Read more: The Four Pairs of Shoes I Wore Thru Hiking Te Araroa Over 116 Days


Testing out our new tent at Refuge Cove, Wilsons Promontory

Getting Into the Right Mindset

You have the gear, you’ve looked at the route, and you’re feeling fit and strong – but what about mindset? Engaging in outdoor activities can increase our resilince and wellbeing, however taking on a feat such as a thru-hike often entails psychological challenges. I have tried to acknowledge this from the beginning. Not every day is going to be amazing, and overcoming mental challenges will all be part of the journey.

My partner and I have also spent some time discussing how we want to approach our hike. Are we open to hitching along some of the road walks? What happens if we need to skip a section? What kind of experience do we want to have on trail? Some hikers on trail will be purists and want to walk every step of the way, while others take the approach of only hiking the ‘best parts’, and skipping some sections.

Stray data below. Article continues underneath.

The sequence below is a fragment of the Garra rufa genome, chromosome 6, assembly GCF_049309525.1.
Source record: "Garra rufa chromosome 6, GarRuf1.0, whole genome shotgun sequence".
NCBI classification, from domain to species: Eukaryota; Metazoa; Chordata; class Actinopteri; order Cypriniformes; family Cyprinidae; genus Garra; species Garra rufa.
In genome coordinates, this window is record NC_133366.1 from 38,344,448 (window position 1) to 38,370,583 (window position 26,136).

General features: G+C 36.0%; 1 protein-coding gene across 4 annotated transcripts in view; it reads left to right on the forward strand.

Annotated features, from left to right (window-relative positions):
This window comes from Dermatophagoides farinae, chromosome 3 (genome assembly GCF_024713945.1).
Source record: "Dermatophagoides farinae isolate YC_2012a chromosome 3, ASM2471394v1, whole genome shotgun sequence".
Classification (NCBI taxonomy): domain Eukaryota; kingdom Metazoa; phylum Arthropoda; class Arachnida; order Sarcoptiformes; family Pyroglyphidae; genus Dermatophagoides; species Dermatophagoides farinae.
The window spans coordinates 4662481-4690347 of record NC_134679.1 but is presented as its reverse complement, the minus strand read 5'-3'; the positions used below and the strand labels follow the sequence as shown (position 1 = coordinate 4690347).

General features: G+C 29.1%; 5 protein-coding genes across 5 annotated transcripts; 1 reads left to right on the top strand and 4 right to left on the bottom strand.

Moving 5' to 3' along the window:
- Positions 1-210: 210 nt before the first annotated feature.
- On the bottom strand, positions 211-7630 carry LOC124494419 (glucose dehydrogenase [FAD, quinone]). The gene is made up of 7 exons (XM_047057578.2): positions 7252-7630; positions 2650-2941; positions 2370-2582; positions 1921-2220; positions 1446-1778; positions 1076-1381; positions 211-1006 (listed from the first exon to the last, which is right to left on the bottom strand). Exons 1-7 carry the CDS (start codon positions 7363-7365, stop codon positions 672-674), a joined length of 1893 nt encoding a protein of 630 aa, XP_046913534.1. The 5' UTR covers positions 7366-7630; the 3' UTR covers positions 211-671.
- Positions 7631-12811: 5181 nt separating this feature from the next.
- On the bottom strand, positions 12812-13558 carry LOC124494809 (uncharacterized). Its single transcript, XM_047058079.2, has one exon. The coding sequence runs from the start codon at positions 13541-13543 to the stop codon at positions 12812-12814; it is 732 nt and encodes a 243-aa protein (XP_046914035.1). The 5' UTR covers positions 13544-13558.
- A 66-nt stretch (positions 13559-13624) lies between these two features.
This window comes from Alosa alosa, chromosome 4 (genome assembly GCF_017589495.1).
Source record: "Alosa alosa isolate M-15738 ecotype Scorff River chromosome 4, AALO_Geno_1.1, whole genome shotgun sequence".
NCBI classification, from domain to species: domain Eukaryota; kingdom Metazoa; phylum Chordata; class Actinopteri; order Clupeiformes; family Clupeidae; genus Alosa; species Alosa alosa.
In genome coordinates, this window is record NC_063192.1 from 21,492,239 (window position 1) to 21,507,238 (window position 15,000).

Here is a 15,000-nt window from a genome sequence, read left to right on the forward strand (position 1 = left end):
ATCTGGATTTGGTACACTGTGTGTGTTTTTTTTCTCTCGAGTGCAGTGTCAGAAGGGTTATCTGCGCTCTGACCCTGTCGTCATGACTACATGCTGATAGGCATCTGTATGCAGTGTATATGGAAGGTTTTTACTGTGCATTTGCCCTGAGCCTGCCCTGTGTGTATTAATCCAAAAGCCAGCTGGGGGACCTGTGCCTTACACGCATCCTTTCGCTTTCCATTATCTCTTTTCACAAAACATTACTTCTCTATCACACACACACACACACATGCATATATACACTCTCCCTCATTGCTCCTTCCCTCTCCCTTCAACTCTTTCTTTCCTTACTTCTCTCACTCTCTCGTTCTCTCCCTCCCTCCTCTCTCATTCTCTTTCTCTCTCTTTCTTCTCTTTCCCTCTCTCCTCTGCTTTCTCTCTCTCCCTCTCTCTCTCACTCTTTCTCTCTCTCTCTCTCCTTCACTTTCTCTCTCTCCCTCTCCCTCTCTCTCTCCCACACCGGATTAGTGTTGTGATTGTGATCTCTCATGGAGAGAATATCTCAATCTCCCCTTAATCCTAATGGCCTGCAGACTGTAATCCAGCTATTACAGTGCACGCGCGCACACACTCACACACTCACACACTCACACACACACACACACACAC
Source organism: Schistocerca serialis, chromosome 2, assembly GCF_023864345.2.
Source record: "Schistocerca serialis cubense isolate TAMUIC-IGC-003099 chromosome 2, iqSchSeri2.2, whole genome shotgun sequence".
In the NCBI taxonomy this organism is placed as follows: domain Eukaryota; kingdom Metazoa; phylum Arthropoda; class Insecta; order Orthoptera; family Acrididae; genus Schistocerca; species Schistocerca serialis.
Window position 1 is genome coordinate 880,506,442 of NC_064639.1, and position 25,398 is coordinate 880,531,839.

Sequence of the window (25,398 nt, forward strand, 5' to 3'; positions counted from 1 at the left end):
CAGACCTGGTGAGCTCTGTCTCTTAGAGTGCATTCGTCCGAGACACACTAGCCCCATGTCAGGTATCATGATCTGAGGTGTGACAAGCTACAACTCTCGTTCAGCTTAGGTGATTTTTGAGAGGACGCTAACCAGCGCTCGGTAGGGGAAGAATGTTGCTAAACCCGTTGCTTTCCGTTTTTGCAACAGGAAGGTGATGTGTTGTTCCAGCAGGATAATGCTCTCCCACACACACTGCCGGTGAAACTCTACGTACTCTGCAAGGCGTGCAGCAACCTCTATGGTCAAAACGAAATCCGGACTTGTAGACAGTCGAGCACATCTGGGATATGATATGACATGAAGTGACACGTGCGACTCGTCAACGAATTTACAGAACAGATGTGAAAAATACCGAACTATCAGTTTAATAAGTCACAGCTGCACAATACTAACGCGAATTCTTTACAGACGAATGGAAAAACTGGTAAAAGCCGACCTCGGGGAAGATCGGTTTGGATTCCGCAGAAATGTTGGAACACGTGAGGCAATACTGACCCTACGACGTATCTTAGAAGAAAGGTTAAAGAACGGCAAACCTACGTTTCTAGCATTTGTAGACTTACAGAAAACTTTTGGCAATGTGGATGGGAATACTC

The idea of ‘hike your own hike’ applies here – everyone has different ideas, approaches, or goals about how they want to hike a trail. It can be easy to get caught up in the opinions of others, but at the end of the day it’s your hike. Hike it your way.

Don’t want to walk? Try running instead: Lucy Clark Just Ran The Length of NZ’s Te Araroa In 66 Days


Shakedown hike on the Goldfields Track

Time to go!

This list certainly is not exhaustive, and the only real way to know if it’s helped me will be when I (hopefully) set foot at the Te Araroa terminus at Bluff. Wish me luck!